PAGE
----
The Department of Energy told Congress earlier this week that it has taken a new step toward building neutron weapons, the new generation of short-range, nuclear warheads and artillery shells that has caused a political uproar in the North Atlantic Treaty Organization for four years.
The department was acting in response to a little-notice section of the nuclear weapons authorization bill, according to congressional sources, and not in response to a specific presidential decision to go ahead with the controversial enhanced-radiation weapons.
President Carter deferred production of the new weapons in 1978, choosing instead to build low-yield nuclear versions plus the components that could be inserted into them to make them neutron. A basic ingredient in the components was to be the radioactive material tritium.
The Carter administration then decided last year not to allocate the tritium to complete the components because tritium, which is used in making hydrogen bombs, was needed for larger nuclear weapons.
Last Monday, the Department of Energy told the House Armed Services Committee that production has begun on a new Lance missile nuclear warhead, which was to be the first neutron weapon produced, and that tritium needed for insertion components had been allocated to the weapons program.
The committee, according to Capitol Hill sources, was also informed that initial production of the new eight-inch nuclear artillery shell, planned as the second neutron weapon, and its components and necessary allocation of nuclear material would begin next month.
The Energy Department, according to congressional sources, "is only obeying the law," a reference to the section of the law passed Dec. 17 after President Reagan was elected. In that section, Congress directed the energy secretary to build all of the parts for neutron weapons and set aside necessary nuclear materials.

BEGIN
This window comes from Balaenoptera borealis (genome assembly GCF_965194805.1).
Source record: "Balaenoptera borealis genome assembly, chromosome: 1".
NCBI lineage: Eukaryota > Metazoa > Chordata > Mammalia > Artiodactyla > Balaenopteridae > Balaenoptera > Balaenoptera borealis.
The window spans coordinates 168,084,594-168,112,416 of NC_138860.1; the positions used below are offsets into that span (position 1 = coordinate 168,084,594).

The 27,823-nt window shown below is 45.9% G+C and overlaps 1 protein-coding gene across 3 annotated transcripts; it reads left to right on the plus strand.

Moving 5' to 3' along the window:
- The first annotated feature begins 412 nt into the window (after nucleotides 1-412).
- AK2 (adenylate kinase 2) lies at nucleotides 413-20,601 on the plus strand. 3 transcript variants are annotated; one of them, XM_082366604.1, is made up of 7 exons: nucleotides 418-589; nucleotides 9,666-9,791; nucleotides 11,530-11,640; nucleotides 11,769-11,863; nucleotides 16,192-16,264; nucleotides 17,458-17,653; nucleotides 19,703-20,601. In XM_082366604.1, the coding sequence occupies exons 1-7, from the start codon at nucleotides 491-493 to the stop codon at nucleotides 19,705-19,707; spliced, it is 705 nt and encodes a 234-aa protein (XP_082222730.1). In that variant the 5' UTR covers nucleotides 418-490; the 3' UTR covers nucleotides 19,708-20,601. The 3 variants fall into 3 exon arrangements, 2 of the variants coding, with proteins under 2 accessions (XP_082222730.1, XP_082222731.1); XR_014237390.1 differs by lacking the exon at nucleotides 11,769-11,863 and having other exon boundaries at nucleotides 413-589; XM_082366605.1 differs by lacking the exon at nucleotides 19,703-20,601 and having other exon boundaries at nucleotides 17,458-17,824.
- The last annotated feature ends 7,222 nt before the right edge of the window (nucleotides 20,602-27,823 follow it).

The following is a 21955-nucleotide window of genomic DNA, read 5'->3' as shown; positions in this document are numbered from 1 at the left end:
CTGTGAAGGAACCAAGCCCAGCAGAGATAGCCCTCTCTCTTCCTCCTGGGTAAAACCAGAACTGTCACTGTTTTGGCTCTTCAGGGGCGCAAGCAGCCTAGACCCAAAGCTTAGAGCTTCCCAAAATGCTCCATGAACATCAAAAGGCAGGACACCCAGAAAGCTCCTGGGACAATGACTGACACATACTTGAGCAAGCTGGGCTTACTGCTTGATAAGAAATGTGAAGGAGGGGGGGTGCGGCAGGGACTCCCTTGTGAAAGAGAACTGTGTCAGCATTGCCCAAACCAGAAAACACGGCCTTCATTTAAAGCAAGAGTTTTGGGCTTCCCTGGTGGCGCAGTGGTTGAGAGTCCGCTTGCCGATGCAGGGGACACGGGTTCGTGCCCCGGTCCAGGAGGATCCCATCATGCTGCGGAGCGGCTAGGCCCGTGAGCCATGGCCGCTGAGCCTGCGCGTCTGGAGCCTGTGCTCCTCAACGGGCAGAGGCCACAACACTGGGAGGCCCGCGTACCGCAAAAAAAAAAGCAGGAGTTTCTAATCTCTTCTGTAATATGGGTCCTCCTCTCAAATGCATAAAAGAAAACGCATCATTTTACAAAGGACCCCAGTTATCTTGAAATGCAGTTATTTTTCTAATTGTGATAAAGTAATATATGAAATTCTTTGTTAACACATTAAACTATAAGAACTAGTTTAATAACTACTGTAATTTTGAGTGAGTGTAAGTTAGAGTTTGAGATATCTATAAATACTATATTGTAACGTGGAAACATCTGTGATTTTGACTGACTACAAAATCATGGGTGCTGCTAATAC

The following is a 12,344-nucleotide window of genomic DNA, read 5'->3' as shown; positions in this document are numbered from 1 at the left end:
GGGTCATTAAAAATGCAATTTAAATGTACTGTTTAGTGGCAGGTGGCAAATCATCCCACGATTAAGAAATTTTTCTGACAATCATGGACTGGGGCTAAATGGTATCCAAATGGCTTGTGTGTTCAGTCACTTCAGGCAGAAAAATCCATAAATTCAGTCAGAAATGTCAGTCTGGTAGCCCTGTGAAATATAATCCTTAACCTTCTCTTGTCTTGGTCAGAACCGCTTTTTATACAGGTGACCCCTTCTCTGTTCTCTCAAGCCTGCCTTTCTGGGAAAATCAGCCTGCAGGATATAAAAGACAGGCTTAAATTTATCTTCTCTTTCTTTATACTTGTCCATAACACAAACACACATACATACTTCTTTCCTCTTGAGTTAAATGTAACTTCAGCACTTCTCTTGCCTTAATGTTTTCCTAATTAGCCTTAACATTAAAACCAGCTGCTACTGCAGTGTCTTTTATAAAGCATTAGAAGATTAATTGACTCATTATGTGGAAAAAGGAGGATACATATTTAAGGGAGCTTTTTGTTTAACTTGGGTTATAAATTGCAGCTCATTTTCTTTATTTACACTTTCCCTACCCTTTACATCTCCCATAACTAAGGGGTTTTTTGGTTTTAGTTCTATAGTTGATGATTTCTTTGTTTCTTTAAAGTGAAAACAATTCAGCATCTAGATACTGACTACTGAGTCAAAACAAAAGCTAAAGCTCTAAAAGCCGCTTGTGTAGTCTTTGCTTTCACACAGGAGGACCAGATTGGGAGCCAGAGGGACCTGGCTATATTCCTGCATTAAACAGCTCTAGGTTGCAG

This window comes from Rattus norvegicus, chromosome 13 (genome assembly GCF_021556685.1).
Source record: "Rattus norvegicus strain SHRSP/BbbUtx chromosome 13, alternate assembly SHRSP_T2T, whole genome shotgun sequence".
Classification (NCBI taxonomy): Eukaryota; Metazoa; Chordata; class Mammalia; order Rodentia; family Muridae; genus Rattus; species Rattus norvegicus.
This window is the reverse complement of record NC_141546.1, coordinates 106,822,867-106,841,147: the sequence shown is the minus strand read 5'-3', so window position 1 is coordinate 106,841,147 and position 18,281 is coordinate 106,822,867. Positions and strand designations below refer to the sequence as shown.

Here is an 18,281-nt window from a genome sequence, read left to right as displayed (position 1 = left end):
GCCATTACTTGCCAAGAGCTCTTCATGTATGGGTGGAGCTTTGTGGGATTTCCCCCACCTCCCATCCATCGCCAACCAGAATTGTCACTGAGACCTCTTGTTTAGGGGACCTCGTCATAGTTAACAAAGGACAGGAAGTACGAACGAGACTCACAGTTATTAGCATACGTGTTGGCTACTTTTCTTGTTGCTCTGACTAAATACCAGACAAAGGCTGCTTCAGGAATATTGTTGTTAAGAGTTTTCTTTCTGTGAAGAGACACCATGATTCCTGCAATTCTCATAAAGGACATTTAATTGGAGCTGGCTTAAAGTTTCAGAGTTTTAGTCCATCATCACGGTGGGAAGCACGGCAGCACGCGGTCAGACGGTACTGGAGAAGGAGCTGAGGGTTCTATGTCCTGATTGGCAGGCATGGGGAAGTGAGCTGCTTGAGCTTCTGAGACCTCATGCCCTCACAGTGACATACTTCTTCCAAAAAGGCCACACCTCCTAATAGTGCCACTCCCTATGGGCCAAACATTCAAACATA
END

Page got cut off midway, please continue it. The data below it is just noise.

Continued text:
A top official at the Pentagon said the Energy Department acted even though the White House has not made a final decision on whether it will mate the two portions of the weapon or keep them separate. A review is under way and will weigh the international implications of any action.
The Reagan administration has had problems with NATO allies over neutron weapons. The difficulties were sparked last January when Defense Secretary Caspar W. Weinberger told his first news conference that he favored production and deployment to Europe of the weapons.
Secretary of State Alexander M. Haig Jr. had to inform the allies that Weinberger's statement did not represent administration policy and that no action would be taken on the neutron weapons until there had been thorough consultation among the North Atlantic alliance members.
Given current political difficulties over deploying long-range missiles in Europe, introduction of the neutron weapons could only make that situation worse, an administration official said Wednesday.
Before Reagan's inauguration, his transition team suggested that the low-yield weapons be produced and sent to Europe while the components and material to make them neutron weapons be stored in the United States until they might be needed.
But a top Defense Department official cautioned that the White House understood that even building the components represent a "serious policy decision, and that hasn't been made."
Political opposition to neutron weapons runs particularly high in Europe, primarily because they are designed to be used on Western European territory. p
Neutron weapons primarily produce radiation as their kill mechanism, rather than blast and heat as is the case with nuclear weapons now deployed with NATO forces. That charisteric, supporters of the weapons argue, makes them more useful in battle since they cause less damage to nearby towns and cities.